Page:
Every time I watch a TED talk, I usually zone out after a couple minutes, but after the video is finished I realized that it was surprisingly pretty educational, although I prefer Vsauce. A couple days ago, I saw a video that talks about synthetic happiness.
I found it pretty surprising, as I thought someone who would win a lottery would be happier than a paraplegic man after a year, but the level of happiness is the same for both.
When I asked my friend about the video, he disagreed, saying, “What if the person who won the lottery saved their money? Why would you want to lose control of your legs?” I saw his point, but then an adult said that happy people would stay happy, and unhappy people would stay unhappy, even with money. I thought that was true. Last year, I felt pretty unhappy, as every little thing that didn’t go in my way would ruin my entire day. This year however, I made some better more permanent choices and had a more positive attitude. Watching this video, my neurons fired and I remembered reading an article about how Costa Rica is the happiest country in the world, yet it isn’t the richest. Looks like I’m moving tonight! Just kidding, but according to Time.com, the world’s richest countries aren’t the happiest due to high ecological footprints, although the article doesn’t take in account of internal inequality and human rights issued.
Being in a rich country myself, I feel like getting money or gifts gives you happiness, but only for so long. I feel like even though money doesn’t necessarily gives you eternal happiness, I think it plays a factor. For example, cities with a lot of poverty have a lot of crime because they either need money or just fed with their lives. So environment plays role. How about genetics? According to HuffPost Healthy Living, if you’re missing some nucleotides at a specific location on the oxytocin receptor gene, then you’ll be more optimistic. If you do have them, then you’re out of luck 😦 .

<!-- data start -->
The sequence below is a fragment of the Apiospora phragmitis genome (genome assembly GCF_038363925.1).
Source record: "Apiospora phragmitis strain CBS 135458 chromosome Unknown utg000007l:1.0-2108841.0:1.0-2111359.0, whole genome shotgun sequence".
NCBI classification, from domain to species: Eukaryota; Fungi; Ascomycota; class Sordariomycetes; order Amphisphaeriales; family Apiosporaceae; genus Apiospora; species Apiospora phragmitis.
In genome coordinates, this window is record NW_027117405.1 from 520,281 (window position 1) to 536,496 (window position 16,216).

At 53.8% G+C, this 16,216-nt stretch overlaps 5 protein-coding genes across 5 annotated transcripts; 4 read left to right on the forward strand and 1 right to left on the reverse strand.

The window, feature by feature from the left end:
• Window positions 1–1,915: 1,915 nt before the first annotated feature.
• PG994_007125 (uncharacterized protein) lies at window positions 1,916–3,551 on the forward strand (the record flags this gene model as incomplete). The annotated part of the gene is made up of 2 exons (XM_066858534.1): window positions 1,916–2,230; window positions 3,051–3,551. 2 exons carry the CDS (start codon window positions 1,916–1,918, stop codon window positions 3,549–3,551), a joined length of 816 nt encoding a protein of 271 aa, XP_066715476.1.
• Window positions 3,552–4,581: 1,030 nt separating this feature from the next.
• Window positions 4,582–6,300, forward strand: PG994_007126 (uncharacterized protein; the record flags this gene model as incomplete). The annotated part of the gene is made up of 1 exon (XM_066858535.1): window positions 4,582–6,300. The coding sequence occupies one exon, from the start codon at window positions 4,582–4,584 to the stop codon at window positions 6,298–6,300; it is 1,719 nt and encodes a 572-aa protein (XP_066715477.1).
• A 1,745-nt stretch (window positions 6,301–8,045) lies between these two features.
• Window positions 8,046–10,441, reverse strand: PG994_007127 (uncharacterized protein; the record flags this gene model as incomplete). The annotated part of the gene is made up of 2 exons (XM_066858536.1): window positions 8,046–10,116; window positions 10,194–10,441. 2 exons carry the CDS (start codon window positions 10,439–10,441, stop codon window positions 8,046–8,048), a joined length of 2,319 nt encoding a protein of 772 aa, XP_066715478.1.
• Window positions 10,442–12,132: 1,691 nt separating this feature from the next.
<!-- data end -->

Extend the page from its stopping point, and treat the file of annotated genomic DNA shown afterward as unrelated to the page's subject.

One controversial question that comes to mind is, “Can synthetic happiness lower suicide rates?” I feel like society is a bit too materialistic, I mean I see toddlers with iPads and iPhones! The problem is, these kids get used to getting what they want, which doesn’t always happen in life. Also, kids constantly being on their electronic devices may make them unfit and lazy to work. These factors may result in pessimism and depression, which might lead to suicide. I think we should look at the good things in life, such as technology, food, water, electricity, free education (Monday sucks though), and other things. Not to offend anyone, but I think religion can help also, as most likely no one is going to bully or make fun of you in a church, mosque, temple, shrine, or wherever you worship.
Sometimes in life though, there will be times where being happy is kind of impossible. Yes, I heard the saying that nothing is impossible, but let’s be real, if your parents or your friends died, you wouldn’t be having the happiest day of your life unless you’re a masochist or a sadist… My advice: Just don’t fall into drugs or any other inappropriate stuff to relieve stress. “But my life is miserable!” Just don’t. Your life will get worse once you start bad habits and you will be in a worst spot than when your parents or friends died. Just like how the paraplegic man was at the same level of happiness as the person who won the lottery, life will eventually get better. Find new friends or get closer with your remaining family members. Although this is just one situation, you shouldn’t start submerging into bad habits and talk to someone for other situations also.
~ Martin (Loquacious Magpie)